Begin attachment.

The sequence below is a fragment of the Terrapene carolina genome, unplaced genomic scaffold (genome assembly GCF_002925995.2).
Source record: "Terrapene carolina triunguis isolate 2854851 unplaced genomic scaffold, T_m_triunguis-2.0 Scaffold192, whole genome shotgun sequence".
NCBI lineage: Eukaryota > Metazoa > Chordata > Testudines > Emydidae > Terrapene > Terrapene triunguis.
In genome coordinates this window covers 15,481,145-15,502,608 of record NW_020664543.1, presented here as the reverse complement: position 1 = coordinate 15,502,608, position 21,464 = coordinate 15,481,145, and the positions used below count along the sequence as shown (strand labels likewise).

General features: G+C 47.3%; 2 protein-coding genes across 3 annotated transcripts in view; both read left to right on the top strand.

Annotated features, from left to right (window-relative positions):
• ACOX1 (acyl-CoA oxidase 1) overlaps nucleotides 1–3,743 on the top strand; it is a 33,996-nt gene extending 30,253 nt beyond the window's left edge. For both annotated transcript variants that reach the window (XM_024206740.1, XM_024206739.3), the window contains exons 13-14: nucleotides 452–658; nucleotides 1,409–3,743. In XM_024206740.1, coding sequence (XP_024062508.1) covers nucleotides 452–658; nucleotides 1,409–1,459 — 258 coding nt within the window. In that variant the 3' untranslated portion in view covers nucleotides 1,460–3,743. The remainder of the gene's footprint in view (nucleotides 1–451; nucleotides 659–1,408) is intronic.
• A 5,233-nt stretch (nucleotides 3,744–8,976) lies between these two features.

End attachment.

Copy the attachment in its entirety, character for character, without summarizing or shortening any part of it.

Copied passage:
The sequence below is a fragment of the Terrapene carolina genome, unplaced genomic scaffold (genome assembly GCF_002925995.2).
Source record: "Terrapene carolina triunguis isolate 2854851 unplaced genomic scaffold, T_m_triunguis-2.0 Scaffold192, whole genome shotgun sequence".
NCBI lineage: Eukaryota > Metazoa > Chordata > Testudines > Emydidae > Terrapene > Terrapene triunguis.
In genome coordinates this window covers 15,481,145-15,502,608 of record NW_020664543.1, presented here as the reverse complement: position 1 = coordinate 15,502,608, position 21,464 = coordinate 15,481,145, and the positions used below count along the sequence as shown (strand labels likewise).

General features: G+C 47.3%; 2 protein-coding genes across 3 annotated transcripts in view; both read left to right on the top strand.

Annotated features, from left to right (window-relative positions):
• ACOX1 (acyl-CoA oxidase 1) overlaps nucleotides 1–3,743 on the top strand; it is a 33,996-nt gene extending 30,253 nt beyond the window's left edge. For both annotated transcript variants that reach the window (XM_024206740.1, XM_024206739.3), the window contains exons 13-14: nucleotides 452–658; nucleotides 1,409–3,743. In XM_024206740.1, coding sequence (XP_024062508.1) covers nucleotides 452–658; nucleotides 1,409–1,459 — 258 coding nt within the window. In that variant the 3' untranslated portion in view covers nucleotides 1,460–3,743. The remainder of the gene's footprint in view (nucleotides 1–451; nucleotides 659–1,408) is intronic.
• A 5,233-nt stretch (nucleotides 3,744–8,976) lies between these two features.